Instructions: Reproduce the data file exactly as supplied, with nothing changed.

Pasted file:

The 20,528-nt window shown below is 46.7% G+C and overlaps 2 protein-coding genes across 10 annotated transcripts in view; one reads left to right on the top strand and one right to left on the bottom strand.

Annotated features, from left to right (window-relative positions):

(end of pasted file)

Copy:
The 20,528-nt window shown below is 46.7% G+C and overlaps 2 protein-coding genes across 10 annotated transcripts in view; one reads left to right on the top strand and one right to left on the bottom strand.

Annotated features, from left to right (window-relative positions):